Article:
As far as the abrupt end is concerned, again, sometimes you are forced into having to do something like this. As EW says, the neatest way of coming up with a presentable product is to try to match the reverb character with an artificial reverb, and add that to the end.

hugh

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Guy Johnson



Joined: 02/05/03
Posts: 4488
Loc: North Pembrokeshire
Re: Recording choir and organ tricky position new [Re: Tom Ballinger]
      #986019 - 06/05/12 02:30 PM
Got my monitoring back now. I agree the organ is good, but too wide.

I find the choir paradoxically too far back and too wide. Possibly the choir is too near the organ, and the mic too near the choir, or too wide in the mix?

I would much rather be 'honest' and have the talking at the end. Though as Hugh said a good reverb tail faded up at the end would be nice.

As for rustles etc, just a but can be done with automated EQ.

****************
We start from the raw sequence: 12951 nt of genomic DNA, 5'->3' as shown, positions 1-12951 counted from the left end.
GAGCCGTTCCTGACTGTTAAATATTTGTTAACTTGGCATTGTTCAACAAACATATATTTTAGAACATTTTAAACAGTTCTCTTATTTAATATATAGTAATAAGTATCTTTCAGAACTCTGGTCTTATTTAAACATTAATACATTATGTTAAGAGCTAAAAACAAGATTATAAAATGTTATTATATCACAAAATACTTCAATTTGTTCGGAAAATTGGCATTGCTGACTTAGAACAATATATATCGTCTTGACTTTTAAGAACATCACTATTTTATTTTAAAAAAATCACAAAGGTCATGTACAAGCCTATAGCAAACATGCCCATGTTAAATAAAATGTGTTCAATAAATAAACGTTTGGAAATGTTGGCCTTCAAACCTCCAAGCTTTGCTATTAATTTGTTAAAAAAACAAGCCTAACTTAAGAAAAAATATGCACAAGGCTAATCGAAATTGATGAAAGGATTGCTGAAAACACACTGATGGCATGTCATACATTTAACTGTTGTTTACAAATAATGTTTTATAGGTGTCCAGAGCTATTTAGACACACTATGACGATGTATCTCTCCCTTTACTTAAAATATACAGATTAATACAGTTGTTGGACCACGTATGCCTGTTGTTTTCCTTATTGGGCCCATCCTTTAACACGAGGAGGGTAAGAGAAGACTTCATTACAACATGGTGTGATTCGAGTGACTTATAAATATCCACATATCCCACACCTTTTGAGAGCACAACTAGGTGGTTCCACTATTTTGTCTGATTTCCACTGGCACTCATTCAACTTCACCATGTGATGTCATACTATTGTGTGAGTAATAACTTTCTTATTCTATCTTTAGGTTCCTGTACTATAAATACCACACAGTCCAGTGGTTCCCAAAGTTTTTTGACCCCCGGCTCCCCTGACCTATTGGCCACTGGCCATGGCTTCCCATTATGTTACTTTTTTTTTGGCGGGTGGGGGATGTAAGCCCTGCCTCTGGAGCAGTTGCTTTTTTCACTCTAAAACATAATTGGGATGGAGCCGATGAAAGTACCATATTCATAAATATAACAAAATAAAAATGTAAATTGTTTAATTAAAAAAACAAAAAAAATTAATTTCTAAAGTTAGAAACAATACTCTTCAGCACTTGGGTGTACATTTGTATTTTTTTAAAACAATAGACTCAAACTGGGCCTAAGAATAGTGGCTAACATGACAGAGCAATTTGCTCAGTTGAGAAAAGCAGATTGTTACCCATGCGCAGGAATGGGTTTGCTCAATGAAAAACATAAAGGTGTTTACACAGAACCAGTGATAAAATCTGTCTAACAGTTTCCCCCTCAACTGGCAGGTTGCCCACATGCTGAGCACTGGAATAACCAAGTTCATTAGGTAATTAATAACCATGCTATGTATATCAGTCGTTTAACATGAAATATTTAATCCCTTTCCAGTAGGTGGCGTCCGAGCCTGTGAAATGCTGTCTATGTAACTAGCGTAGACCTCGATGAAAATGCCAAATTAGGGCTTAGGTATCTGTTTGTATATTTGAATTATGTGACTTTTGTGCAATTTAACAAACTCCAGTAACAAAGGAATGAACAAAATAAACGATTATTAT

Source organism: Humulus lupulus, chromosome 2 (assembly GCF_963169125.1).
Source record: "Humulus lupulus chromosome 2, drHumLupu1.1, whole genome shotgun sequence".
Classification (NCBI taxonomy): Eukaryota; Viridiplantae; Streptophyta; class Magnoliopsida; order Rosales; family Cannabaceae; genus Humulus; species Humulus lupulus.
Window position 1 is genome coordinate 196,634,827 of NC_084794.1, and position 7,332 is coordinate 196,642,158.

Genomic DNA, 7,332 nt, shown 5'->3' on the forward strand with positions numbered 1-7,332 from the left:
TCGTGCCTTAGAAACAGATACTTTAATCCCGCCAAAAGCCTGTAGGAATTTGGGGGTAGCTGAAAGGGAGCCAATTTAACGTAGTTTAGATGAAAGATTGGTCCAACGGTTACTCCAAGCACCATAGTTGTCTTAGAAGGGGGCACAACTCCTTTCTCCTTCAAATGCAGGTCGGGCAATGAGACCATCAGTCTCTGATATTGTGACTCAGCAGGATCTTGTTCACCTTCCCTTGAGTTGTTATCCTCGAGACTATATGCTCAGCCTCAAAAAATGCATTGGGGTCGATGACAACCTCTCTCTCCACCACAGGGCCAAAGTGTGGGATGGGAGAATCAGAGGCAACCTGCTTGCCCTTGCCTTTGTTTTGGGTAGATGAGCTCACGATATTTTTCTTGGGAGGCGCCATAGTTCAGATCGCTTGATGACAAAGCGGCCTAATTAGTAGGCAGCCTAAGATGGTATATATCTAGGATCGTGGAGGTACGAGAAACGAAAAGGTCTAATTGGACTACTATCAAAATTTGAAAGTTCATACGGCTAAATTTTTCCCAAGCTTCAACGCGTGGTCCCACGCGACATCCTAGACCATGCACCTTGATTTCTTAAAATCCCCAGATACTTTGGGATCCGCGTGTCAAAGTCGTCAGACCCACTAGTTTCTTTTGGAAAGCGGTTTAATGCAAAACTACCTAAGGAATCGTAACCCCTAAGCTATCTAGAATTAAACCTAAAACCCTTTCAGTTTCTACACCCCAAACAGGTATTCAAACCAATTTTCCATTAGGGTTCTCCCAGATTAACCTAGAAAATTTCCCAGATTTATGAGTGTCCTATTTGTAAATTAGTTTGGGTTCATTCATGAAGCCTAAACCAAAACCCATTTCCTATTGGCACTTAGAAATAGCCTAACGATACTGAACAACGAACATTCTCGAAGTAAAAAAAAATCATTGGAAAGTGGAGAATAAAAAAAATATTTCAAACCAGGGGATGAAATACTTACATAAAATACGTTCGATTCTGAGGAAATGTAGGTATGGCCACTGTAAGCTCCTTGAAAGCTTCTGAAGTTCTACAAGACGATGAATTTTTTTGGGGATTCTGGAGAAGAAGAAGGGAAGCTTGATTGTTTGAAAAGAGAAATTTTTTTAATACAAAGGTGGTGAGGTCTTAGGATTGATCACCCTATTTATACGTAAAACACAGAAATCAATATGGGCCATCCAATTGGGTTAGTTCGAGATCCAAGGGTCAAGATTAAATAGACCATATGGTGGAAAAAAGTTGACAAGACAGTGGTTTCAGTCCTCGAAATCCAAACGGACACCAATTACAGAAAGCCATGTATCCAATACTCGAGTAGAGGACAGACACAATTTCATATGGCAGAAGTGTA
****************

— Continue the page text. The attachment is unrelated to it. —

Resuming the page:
But generally a pretty good recording, and we don't know all the pressures and limitations you had on the day!

I've taken some liberties with the track ...
EQ to bring out the choir, and to cut some organ high bass, plus the aforementioned rustles.
Then added the end reverb, though with some running all the way through to widen my narrowed soundstage and to help blend the end reverb tail. I nearly added huge applause, but just managed not to! Here's the link

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Tom Ballinger



Joined: 15/04/12
Posts: 17
Loc: Wales
Re: Recording choir and organ tricky position new [Re: Tom Ballinger]
      #986149 - 07/05/12 03:33 PM
Hi again!

Ok so i've had another mess about and i've narrowed it up a bit and slapped some reverb on the end (thank you so much for this advice sounds 100000% better) so the end is not so abrupt.

Guy Johnson. I also did a little EQing, to try and bring out the choir a bit more, its not much of a difference but a bit of an improvement i think.

Exalted Wombat. I think the clicking noise is a result of the page turning, i can't think of what else it may be. My teacher hasn't listend to it yet the submissions date isn't until the 14th may.

I've uploaded the new track with fixed bits if you're interested.

http://soundcloud.com/tommy-guns/choir-organ-st-giles-take-2

Thank you so much for the help

Tom.


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Exalted Wombat



Joined: 06/02/10
Posts: 5988
Re: Recording choir and organ tricky position [Re: Tom Ballinger]
      #986155 - 07/05/12 04:20 PM